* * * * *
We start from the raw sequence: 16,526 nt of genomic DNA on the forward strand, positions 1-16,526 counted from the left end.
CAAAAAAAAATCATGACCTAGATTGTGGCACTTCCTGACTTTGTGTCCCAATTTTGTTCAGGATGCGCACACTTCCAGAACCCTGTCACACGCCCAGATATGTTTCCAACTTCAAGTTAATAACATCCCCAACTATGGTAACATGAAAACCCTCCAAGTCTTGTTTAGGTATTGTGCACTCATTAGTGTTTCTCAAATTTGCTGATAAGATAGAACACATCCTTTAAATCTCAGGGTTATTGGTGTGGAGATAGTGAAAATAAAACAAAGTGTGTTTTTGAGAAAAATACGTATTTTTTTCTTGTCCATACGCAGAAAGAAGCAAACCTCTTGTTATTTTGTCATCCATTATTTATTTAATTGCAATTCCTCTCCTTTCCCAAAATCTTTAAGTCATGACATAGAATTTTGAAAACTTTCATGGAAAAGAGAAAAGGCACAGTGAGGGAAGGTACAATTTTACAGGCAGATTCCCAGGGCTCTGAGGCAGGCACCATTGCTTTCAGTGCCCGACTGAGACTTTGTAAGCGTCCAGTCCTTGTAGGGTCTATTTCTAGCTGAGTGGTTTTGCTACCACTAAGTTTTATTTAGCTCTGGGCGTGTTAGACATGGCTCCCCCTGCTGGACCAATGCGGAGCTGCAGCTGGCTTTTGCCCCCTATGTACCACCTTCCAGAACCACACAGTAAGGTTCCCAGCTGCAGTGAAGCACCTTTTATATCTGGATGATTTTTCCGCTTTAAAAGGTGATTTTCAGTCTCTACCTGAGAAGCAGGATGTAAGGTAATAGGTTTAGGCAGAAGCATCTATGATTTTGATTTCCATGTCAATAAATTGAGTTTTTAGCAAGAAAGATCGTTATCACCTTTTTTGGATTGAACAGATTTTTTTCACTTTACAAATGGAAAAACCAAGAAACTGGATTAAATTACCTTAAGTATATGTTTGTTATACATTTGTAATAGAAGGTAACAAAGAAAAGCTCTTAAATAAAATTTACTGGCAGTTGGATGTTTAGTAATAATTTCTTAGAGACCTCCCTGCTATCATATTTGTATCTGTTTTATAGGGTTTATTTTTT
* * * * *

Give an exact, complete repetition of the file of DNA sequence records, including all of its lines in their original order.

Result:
We start from the raw sequence: 16,526 nt of genomic DNA on the forward strand, positions 1-16,526 counted from the left end.
CAAAAAAAAATCATGACCTAGATTGTGGCACTTCCTGACTTTGTGTCCCAATTTTGTTCAGGATGCGCACACTTCCAGAACCCTGTCACACGCCCAGATATGTTTCCAACTTCAAGTTAATAACATCCCCAACTATGGTAACATGAAAACCCTCCAAGTCTTGTTTAGGTATTGTGCACTCATTAGTGTTTCTCAAATTTGCTGATAAGATAGAACACATCCTTTAAATCTCAGGGTTATTGGTGTGGAGATAGTGAAAATAAAACAAAGTGTGTTTTTGAGAAAAATACGTATTTTTTTCTTGTCCATACGCAGAAAGAAGCAAACCTCTTGTTATTTTGTCATCCATTATTTATTTAATTGCAATTCCTCTCCTTTCCCAAAATCTTTAAGTCATGACATAGAATTTTGAAAACTTTCATGGAAAAGAGAAAAGGCACAGTGAGGGAAGGTACAATTTTACAGGCAGATTCCCAGGGCTCTGAGGCAGGCACCATTGCTTTCAGTGCCCGACTGAGACTTTGTAAGCGTCCAGTCCTTGTAGGGTCTATTTCTAGCTGAGTGGTTTTGCTACCACTAAGTTTTATTTAGCTCTGGGCGTGTTAGACATGGCTCCCCCTGCTGGACCAATGCGGAGCTGCAGCTGGCTTTTGCCCCCTATGTACCACCTTCCAGAACCACACAGTAAGGTTCCCAGCTGCAGTGAAGCACCTTTTATATCTGGATGATTTTTCCGCTTTAAAAGGTGATTTTCAGTCTCTACCTGAGAAGCAGGATGTAAGGTAATAGGTTTAGGCAGAAGCATCTATGATTTTGATTTCCATGTCAATAAATTGAGTTTTTAGCAAGAAAGATCGTTATCACCTTTTTTGGATTGAACAGATTTTTTTCACTTTACAAATGGAAAAACCAAGAAACTGGATTAAATTACCTTAAGTATATGTTTGTTATACATTTGTAATAGAAGGTAACAAAGAAAAGCTCTTAAATAAAATTTACTGGCAGTTGGATGTTTAGTAATAATTTCTTAGAGACCTCCCTGCTATCATATTTGTATCTGTTTTATAGGGTTTATTTTTT